Recently I was in Washington, D.C., and when I got out of a meeting, I texted a friend who was meeting me for lunch, or at least I thought I was texting that friend. Instead I ended up texting another acquaintance. I blame it on my lack of tech savvy, a scratched-up screen and Verizon but, my mix up was because I was not paying attention.

The text was a simple one, it went something like; “Just got out of my meeting on trade, ready for dinner.” The person that got the text knew I was in D.C. We had been texting earlier. His response was. “I don’t know how you do it. I don’t want to have anything to do with that place.” Honestly, I can’t remember what my answer was to him at that minute. However, later that week I did have a chance to talk face to face with him.

I simply asked my friend, if I don’t meet with officials in D.C. about trade, who does? Everyone I talked to that day about trade valued the opinions and ideas of a farmer and before that day had heard only from people inside the Beltway. I promise you, if those of us in the real world with boots on the ground don’t make our voices heard, someone else will fill the void and they may or may not have our best interests as a priority.

I am not immune to this either. I have my opinions on climate change and global warming, and we will leave it at that. My typical reaction is to just growl and then ignore anything I hear on the topic. Recently I was sharing my opinion on the matter with a friend who does not agree with me on the subject and works in agriculture.

When she brought up the topic, I dismissed it and said I wasn’t even going to dignify it with a response. What she told me next really hit home. She said, “OK so you don’t agree with it. We can debate that all day. But to say that you don’t even want to discuss it is doing more damage than you might think.” She went on to explain that by not being at the table I and most others in agriculture are allowing the activists to win.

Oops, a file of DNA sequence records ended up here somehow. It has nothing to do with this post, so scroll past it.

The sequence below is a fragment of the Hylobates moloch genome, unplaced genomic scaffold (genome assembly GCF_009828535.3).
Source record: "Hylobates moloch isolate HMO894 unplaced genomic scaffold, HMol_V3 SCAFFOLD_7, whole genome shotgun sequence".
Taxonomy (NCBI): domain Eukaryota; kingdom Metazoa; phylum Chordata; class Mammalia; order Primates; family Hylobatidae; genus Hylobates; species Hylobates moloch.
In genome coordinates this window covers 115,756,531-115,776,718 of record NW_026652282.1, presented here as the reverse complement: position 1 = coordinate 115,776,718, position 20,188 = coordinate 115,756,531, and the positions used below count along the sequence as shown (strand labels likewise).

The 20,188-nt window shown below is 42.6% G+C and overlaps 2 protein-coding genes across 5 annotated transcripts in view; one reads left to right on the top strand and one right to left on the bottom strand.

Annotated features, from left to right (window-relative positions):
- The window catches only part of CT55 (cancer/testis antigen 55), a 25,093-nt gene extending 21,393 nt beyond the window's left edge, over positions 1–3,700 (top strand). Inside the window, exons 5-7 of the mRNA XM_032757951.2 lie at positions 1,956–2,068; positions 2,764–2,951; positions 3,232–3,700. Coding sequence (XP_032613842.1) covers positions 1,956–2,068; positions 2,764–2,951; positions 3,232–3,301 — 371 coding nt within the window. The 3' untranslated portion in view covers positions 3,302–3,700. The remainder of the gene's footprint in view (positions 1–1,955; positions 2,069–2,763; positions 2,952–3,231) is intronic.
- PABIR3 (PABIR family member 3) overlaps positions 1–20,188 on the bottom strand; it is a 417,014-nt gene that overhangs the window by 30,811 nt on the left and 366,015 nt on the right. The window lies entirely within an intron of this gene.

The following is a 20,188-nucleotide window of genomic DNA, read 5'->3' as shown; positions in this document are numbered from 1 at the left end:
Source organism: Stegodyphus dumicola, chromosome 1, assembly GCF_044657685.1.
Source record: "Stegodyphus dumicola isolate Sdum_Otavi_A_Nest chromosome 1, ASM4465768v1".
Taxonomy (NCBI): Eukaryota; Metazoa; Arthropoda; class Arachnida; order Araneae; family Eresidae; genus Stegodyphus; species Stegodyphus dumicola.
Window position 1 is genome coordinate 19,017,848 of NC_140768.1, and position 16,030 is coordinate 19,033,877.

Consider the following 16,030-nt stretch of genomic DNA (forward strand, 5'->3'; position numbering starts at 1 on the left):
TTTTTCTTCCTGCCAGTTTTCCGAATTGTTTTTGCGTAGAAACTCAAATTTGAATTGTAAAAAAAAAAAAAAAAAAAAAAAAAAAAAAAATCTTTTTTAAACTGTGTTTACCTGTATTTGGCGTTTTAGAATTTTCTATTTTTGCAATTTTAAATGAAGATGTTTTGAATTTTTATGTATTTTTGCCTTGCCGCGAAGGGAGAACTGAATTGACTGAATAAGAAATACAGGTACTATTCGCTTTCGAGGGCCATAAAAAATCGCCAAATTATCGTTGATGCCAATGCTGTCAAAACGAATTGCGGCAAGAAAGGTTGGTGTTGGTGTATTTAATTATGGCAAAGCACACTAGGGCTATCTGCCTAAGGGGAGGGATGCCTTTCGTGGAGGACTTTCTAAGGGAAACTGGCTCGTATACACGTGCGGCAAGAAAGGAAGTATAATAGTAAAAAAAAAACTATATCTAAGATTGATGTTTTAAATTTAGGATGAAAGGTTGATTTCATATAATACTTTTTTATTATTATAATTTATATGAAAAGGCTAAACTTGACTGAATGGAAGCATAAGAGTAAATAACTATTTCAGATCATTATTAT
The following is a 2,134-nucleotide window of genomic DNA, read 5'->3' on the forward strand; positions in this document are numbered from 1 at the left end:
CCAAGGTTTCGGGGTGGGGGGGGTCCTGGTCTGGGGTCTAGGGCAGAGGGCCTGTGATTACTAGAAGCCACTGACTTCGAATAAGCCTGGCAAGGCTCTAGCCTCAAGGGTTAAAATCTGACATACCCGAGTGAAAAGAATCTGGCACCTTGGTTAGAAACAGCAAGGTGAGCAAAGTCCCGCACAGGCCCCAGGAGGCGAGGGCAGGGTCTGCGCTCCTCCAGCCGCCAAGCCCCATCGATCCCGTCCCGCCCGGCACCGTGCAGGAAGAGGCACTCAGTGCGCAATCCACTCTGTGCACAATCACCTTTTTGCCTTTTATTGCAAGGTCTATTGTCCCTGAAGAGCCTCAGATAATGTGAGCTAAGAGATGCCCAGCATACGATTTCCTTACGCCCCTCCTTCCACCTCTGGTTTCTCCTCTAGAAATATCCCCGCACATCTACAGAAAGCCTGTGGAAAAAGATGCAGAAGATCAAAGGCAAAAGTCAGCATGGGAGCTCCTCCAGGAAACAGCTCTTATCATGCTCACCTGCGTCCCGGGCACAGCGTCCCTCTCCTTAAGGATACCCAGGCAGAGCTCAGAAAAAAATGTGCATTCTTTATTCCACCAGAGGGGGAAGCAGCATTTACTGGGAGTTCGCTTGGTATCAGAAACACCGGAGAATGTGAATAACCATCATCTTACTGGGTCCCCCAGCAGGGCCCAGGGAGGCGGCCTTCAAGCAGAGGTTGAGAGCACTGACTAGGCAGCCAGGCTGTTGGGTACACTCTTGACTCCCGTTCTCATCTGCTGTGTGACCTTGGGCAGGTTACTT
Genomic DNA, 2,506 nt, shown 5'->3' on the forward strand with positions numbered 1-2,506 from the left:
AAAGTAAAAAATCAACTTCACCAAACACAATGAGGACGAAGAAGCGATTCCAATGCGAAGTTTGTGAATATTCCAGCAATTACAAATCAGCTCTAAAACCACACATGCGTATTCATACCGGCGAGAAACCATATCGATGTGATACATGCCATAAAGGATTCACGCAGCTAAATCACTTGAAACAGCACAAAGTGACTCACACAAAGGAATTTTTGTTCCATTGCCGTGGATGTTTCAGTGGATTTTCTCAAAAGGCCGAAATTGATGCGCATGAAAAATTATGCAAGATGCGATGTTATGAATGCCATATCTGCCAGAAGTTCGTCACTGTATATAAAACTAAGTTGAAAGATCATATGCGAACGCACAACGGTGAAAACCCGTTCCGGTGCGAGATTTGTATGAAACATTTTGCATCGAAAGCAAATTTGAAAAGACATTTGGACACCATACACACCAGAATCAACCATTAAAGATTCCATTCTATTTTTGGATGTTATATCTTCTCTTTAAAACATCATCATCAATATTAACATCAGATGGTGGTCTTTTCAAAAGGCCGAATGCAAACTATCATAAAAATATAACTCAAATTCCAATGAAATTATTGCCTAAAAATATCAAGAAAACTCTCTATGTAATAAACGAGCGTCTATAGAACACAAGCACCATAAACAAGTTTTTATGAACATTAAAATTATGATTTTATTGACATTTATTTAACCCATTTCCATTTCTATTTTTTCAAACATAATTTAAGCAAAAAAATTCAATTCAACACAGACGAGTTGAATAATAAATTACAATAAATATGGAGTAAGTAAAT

My friend went on to remind me that by sticking our head in the sand and just ignoring the discussion allows others to have free run is not a good idea. By not being present for the discussions we are without a voice in making decisions that could very well affect our bottom line and eventually our future.

Those of us in agriculture have this tendency to be a bit passive aggressive when it comes to difficult subjects. We tend to think if we ignore the problem it will go away. We hold on to this belief that by talking about something we disagree with, we are giving it more publicity and therefore doing more harm. Even worse, we have this bad habit ignoring those who might be difficult or disagreeable. We like to live in our own little world.

I get it, I like being left alone. My favorite thing about visiting Washington, D.C., is the morning after I get home when I am alone feeding cows. I am here to tell you that we must change our approach. We cannot allow for decisions to be made that will affect how we do our job without having a seat at the table. If we are not present and we don’t like what is done, then we have only ourselves to blame. Not the activists or the politicians. The activists were doing their job and the politicians were acting on the information they receive.

I go back to something my mother told me when I was a kid. If you don’t like how something is done, then work to change it. That is what we need to do in agriculture. We need to stop complaining about how things are done and dig in to help change it. We need to make sure that we have a seat at the table when topics that affect us are discussed.

After all, do we want somebody who truly believes that the way to cut greenhouse gas is to eliminate cattle making decisions? We snicker at the idea, maybe even get mad about it but the reality is that more and more people are starting to consider it because those of us in agriculture choose to ignore the madness and allow the activists to have the only voice.

I am not saying we all need to make a trip to D.C. although that might not be the worst idea. We do need to make sure that agriculture has a voice representing our best interests and our point of view at every discussion that takes place, whether we agree or not. That is why it is important for each of us to take up our cause. Just make sure you check double check before you hit send on that text.

Glenn Brunkow is a fifth-generation farmer in the Northern Flint Hills of Pottawatomie County in Kansas. He was a county Extension agent for 19 years before returning to farm and ranch full time. He can be reached at glenn.brunkow@midwestmessenger.com.

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